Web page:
Among the 150 participants who underwent randomization, 131 (87%) submitted valid questionnaires at the onset and end of the first treatment period (Figure 2), enabling a between-subject analysis in this period (i.e., to compare the change in sleep parameters between the participants who received cannabinoids and the participants who received the placebo). In total, 107 participants (71%) submitted valid questionnaires at the onset and the end of both the first and second treatment period, enabling a within-subject analysis (i.e., to compare the change in sleep parameters while receiving cannabinoids, while receiving the placebo, and in participants who received both treatments).
The participants’ baseline characteristics, including sleep disturbances, as indicated by the CSHQ total and sub scores, were similar in the three treatment arms (Table 1).
Overall, 18 participants (12%) withdrew from the trial for the following reasons: 13 for reasons unrelated to treatment, three due to adverse events, and two due to ineffectiveness. In total, 131 participants (87%) had valid CSHQ scores before and after the treatment in the first treatment period. In total, 107 participants (71%) had valid pre-and post-treatment scores in both treatment periods, allowing a within-subject comparison.

3.2. Baseline Sleep Disturbances

Among the 146 participants who had valid CSHQ scores at the baseline, 125 (86%) had a CSHQ total score ≥41, indicating a sleep disorder. Higher CSHQ scores (indicating more prominent sleep disorder symptoms) at the baseline were correlated with a younger age (Pearson correlation r = −0.288, p < 0.001) and with higher SRS total scores, indicating more severe core autistic traits (r = 0.175, p = 0.036). The CSHQ scores were not associated with sex or adaptive behavior, as indicated by the VABS composite scores.
Notably, the baseline characteristics were not different between the participants included in the per-protocol analysis and the participants who were excluded due to withdrawal or missing data, including age (p = 0.83); sex (p = 0.86); the severity of sleep disorders, as reflected by the CSHQ total score (p = 0.63); adaptive behavior, as evaluated by the VABS Composite scores (p = 0.57); and the severity of the core autistic symptoms, as assessed by the ADOS-2 (p = 0.58), CARS (p = 0.75), and the SRS (p = 0.25).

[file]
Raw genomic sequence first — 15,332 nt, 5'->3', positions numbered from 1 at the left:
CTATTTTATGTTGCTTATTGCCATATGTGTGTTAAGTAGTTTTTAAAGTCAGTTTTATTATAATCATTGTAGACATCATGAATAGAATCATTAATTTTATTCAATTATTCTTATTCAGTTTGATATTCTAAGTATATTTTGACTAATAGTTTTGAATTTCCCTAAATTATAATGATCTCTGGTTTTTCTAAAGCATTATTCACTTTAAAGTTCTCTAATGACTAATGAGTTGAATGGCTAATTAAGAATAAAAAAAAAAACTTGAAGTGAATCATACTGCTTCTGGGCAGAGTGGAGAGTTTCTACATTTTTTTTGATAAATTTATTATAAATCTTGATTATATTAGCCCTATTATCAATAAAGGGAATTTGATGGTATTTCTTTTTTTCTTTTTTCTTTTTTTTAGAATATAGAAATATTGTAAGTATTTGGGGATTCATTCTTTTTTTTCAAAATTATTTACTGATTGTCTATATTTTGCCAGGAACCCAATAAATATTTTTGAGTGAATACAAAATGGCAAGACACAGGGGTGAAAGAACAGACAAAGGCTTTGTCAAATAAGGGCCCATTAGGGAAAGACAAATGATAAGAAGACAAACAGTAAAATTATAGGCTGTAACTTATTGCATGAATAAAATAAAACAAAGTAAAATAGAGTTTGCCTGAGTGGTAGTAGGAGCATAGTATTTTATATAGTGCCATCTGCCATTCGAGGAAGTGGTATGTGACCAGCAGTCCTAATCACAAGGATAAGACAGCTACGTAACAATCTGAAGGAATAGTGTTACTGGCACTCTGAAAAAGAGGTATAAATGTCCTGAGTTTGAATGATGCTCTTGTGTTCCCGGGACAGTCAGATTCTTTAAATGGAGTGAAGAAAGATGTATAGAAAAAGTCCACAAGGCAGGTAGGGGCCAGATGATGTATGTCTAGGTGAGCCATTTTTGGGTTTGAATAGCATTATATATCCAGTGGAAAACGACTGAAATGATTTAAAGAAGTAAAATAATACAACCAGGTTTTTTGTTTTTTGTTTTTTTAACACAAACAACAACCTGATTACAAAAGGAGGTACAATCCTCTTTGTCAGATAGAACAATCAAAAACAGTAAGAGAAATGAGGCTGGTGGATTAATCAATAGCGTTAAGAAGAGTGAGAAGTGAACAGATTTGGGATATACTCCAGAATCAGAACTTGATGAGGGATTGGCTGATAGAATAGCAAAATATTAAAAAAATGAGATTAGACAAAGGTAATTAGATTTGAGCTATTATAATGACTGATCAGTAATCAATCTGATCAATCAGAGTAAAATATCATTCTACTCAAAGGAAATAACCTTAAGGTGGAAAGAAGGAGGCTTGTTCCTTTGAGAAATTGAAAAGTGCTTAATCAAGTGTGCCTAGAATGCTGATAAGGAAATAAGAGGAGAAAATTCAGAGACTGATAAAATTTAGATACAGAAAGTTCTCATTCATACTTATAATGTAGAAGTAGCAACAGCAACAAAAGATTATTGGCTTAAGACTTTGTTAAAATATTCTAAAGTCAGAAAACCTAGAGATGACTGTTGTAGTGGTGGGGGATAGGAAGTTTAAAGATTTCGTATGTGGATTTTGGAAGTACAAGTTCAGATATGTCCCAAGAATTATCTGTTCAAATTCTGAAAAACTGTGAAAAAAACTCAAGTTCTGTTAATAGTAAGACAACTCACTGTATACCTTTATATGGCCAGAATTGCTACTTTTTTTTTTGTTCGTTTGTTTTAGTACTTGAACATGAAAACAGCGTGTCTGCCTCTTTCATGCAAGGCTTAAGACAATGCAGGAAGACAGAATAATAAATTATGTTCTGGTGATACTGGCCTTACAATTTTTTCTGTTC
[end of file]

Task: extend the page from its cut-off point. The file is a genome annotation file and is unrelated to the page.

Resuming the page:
3.3. Impact of Cannabinoid Treatment on Sleep

The impact of the cannabinoid treatment on sleep disturbances was assessed using the CSHQ. In total, 131 participants had valid CSHQ scores, both pre-treatment and post-treatment, in the first 12-week treatment period. Among these 131 participants, 44 received a whole-plant extract (BOL-DP-O-01-W, CBD:THC ratio = 20:1), 42 received pure cannabinoids (BOL-DP-O-01, CBD, and THC at a 20:1 ratio), and 45 received a placebo. The CSHQ total scores and the subscale scores did not differ significantly between the participants who received cannabinoids and the participants who received the placebo (Table 2). None of these measures differed significantly between the participants who received the whole-plant extract versus the pure cannabinoids (Table 2).
Similar negative results were found in the second treatment period (Table S2) and when comparing the two treatments that each participant received, using a within-participant analysis (Table S3).

3.4. Longitudinal Associations between Sleep, Behavior, and Autistic Core Symptoms

Regardless of the treatment, improvements in the sleep disturbances, as indicated by a decline in the CSHQ total score, were associated with improvements in the autistic core symptoms, as well as the associated disruptive behaviors in both treatment periods.
The autistic core symptoms were assessed using the SRS total score (higher scores indicate higher severity of symptoms). Changes in the SRS total score correlated with changes in the CSHQ total score in Period 1 (Pearson correlation: r = 0.266, p = 0.008) and Period 2 (r = 0.309, p = 0.004).
Improvements in the ASD-associated disruptive behaviors were evaluated by the Clinical Global Impression–Improvement rate (CGI-I: lower rates indicate improvement). The CGI-I rate was associated with a change in the CSHQ total score in Period 1 (one-way ANOVA: f = 4.5, p = 0.013) and Period 2 (f = 3.36, p = 0.038).

4. Discussion

Interest in cannabis preparations as therapeutic agents in neuropsychiatric disorders is growing in both the scientific and lay communities [42,43]. This interest is particularly strong in disorders with substantial unmet needs, such as refractory epilepsy and pediatric ASD, which lacks medications that target its core symptoms [44]. Currently, robust evidence exists only for Epidiolex, a plant-derived pure CBD isolate, to treat the following specific types of refractory epilepsy: Dravet syndrome [45], Lennox–Gastaut syndrome [46], and tuberous sclerosis complex [47]. Nevertheless, full-spectrum extracts of various cannabis strains and synthetic cannabinoids are being widely used to treat adults living with chronic pain [48,49,50], chemotherapy-induced nausea and vomiting [51,52], sleep disorders [26], depression, anxiety, psychosis [53], PTSD [54], and to treat children with various types of refractory epilepsy [55], and irritability associated with autism spectrum disorder (ASD) [22,24,25,56].